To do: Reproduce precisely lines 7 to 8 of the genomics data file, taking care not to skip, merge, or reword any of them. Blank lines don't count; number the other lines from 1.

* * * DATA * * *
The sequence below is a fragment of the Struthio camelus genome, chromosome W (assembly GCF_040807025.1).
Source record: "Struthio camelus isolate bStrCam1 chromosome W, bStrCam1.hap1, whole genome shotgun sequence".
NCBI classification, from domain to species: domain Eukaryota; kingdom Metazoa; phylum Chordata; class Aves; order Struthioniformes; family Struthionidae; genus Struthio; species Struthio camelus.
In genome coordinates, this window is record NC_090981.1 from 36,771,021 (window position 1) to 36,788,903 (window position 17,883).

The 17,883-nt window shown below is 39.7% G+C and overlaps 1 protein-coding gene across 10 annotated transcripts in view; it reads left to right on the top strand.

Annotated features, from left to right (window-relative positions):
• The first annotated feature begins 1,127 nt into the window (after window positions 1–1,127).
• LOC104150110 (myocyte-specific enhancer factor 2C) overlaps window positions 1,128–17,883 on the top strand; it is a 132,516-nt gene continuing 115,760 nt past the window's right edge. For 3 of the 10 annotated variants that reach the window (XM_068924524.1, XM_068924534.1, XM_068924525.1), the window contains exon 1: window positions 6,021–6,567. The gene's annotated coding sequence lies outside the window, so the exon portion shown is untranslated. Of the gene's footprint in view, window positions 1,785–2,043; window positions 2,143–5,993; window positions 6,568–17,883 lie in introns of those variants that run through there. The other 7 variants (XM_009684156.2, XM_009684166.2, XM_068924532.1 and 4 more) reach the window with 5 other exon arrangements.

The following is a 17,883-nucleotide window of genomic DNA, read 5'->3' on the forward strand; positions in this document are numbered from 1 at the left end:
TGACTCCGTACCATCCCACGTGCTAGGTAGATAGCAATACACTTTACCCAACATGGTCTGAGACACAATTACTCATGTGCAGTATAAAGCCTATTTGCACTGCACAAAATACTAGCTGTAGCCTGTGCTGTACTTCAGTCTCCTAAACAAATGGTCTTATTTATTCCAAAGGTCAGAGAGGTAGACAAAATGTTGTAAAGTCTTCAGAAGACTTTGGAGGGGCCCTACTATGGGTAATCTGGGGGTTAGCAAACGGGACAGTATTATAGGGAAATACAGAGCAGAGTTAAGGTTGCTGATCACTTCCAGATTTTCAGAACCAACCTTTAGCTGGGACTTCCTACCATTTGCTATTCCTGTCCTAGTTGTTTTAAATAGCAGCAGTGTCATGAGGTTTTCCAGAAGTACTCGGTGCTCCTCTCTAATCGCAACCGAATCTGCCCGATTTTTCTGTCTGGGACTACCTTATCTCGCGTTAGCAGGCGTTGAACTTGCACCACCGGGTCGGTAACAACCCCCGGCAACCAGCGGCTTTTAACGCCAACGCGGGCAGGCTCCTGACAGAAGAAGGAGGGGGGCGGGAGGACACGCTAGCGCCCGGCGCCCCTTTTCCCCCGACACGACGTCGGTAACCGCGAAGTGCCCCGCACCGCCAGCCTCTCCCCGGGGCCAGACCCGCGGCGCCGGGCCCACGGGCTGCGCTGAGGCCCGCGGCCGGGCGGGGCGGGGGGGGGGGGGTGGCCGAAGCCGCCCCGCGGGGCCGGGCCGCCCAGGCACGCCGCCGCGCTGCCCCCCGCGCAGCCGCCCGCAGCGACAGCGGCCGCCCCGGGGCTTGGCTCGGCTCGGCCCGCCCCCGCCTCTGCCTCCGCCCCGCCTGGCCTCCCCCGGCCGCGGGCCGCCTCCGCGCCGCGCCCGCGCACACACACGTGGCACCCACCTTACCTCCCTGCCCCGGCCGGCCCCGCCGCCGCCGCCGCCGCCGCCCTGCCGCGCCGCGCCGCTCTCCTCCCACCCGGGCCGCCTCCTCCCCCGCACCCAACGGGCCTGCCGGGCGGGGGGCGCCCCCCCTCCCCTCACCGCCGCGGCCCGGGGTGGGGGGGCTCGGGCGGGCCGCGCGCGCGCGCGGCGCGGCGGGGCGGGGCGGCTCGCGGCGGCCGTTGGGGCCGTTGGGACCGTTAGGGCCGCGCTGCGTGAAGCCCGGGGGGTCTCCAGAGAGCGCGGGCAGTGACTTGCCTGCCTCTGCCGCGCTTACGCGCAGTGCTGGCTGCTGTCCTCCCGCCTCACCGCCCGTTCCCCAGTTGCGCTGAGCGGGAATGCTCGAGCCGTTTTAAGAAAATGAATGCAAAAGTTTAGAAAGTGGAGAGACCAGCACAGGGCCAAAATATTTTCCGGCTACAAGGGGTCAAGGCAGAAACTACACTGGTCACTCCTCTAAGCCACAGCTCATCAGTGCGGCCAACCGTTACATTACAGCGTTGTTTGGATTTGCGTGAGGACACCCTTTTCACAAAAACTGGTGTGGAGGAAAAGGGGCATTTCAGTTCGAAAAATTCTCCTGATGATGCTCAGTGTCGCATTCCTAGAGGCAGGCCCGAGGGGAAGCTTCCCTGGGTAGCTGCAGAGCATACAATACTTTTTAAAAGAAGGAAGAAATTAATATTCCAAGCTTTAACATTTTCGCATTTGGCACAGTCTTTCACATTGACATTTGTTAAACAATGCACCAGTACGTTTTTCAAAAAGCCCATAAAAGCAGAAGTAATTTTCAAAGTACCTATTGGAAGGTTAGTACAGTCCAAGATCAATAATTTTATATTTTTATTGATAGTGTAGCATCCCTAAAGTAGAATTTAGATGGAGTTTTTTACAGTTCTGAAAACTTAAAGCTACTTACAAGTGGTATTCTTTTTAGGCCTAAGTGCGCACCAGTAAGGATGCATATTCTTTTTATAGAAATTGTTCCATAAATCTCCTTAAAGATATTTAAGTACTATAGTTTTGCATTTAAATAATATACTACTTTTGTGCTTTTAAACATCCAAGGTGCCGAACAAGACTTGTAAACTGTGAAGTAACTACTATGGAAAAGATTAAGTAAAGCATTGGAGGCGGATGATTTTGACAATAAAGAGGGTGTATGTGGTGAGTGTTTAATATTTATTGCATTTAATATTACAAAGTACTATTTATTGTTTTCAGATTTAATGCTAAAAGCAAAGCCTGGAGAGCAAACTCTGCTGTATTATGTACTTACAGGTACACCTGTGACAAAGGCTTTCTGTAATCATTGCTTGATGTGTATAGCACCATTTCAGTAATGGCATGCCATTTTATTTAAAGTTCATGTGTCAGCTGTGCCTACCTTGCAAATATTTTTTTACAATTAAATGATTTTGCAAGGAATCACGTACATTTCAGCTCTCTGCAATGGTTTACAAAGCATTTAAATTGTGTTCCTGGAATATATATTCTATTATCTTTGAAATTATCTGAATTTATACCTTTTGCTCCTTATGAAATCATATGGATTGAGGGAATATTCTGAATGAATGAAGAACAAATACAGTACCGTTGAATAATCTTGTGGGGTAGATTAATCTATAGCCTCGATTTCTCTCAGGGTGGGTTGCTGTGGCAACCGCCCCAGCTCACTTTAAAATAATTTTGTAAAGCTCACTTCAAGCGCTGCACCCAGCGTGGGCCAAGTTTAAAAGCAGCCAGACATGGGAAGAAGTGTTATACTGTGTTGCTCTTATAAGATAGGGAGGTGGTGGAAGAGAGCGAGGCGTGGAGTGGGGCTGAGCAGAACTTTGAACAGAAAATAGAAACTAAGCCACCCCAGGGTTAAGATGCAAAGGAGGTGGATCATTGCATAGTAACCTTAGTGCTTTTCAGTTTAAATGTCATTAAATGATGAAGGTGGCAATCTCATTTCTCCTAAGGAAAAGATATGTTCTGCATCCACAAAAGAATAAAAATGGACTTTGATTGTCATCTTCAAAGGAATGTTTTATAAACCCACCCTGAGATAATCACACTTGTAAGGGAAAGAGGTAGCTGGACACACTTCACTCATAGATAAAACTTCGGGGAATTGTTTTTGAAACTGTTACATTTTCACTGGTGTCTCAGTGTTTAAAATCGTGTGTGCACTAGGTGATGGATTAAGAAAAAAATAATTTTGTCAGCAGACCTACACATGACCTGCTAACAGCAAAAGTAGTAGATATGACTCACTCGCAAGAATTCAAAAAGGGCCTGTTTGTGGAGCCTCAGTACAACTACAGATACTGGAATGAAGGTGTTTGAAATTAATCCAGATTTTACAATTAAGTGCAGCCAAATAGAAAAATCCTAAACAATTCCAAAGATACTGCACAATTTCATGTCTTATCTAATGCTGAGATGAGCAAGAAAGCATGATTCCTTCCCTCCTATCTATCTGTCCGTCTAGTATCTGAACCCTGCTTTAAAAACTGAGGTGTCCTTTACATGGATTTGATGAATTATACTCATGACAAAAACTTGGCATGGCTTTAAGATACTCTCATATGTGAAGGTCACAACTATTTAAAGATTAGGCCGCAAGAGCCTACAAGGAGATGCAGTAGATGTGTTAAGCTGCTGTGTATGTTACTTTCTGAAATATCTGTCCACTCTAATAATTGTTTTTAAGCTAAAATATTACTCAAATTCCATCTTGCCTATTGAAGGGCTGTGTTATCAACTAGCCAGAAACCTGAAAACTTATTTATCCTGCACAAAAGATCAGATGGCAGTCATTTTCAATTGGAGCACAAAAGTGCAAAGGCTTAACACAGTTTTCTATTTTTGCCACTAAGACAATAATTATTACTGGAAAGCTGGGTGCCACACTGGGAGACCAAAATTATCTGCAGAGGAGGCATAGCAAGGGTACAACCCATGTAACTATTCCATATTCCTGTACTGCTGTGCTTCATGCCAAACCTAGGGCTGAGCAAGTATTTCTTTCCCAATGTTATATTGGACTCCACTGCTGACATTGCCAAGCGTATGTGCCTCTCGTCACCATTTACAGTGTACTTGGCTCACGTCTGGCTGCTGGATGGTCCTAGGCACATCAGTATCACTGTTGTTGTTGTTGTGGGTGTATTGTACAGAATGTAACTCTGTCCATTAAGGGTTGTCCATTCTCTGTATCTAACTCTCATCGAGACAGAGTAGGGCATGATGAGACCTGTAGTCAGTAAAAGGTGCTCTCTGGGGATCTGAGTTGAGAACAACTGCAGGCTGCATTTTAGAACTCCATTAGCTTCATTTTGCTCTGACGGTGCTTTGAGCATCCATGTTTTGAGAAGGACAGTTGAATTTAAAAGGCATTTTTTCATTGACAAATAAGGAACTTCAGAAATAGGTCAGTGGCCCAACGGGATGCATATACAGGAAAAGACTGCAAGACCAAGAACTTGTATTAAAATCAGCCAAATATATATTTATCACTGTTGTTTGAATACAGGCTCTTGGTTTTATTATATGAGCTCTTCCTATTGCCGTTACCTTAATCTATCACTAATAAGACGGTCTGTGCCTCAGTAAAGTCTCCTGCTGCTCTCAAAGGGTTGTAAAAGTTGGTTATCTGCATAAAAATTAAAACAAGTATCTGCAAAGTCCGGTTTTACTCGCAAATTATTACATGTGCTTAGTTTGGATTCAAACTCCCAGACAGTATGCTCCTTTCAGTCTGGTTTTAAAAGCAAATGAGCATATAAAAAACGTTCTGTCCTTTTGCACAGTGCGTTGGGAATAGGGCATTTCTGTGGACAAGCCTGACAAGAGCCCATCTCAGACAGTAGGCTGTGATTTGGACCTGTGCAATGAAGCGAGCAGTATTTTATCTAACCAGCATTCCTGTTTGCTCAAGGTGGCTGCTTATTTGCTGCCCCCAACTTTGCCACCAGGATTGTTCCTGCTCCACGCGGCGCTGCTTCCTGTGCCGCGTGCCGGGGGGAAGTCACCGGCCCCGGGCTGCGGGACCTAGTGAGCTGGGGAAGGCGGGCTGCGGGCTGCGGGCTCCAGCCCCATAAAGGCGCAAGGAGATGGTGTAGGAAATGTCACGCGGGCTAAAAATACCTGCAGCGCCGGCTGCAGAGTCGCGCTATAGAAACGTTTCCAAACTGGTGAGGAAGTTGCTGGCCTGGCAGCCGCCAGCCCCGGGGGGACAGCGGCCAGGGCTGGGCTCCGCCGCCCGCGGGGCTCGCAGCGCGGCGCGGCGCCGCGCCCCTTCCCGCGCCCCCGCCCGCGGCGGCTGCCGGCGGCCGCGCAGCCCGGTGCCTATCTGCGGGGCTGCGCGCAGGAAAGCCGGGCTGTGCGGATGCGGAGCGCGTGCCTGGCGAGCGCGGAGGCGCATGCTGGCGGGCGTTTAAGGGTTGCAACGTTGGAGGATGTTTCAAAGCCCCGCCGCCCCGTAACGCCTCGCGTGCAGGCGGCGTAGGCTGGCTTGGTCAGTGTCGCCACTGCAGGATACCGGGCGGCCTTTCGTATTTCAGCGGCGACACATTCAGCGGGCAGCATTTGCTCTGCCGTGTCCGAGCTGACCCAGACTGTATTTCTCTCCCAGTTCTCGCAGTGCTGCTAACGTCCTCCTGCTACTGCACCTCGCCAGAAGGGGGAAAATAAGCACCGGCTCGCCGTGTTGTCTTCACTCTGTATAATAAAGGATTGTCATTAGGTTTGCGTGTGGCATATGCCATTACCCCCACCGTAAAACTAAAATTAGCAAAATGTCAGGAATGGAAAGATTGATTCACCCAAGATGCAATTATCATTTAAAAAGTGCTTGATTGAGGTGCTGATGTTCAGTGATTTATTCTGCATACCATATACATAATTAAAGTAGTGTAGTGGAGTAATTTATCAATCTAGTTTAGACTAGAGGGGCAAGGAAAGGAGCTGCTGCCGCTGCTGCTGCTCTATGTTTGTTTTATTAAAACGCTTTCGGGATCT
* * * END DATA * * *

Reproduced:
• The first annotated feature begins 1,127 nt into the window (after window positions 1–1,127).
• LOC104150110 (myocyte-specific enhancer factor 2C) overlaps window positions 1,128–17,883 on the top strand; it is a 132,516-nt gene continuing 115,760 nt past the window's right edge. For 3 of the 10 annotated variants that reach the window (XM_068924524.1, XM_068924534.1, XM_068924525.1), the window contains exon 1: window positions 6,021–6,567. The gene's annotated coding sequence lies outside the window, so the exon portion shown is untranslated. Of the gene's footprint in view, window positions 1,785–2,043; window positions 2,143–5,993; window positions 6,568–17,883 lie in introns of those variants that run through there. The other 7 variants (XM_009684156.2, XM_009684166.2, XM_068924532.1 and 4 more) reach the window with 5 other exon arrangements.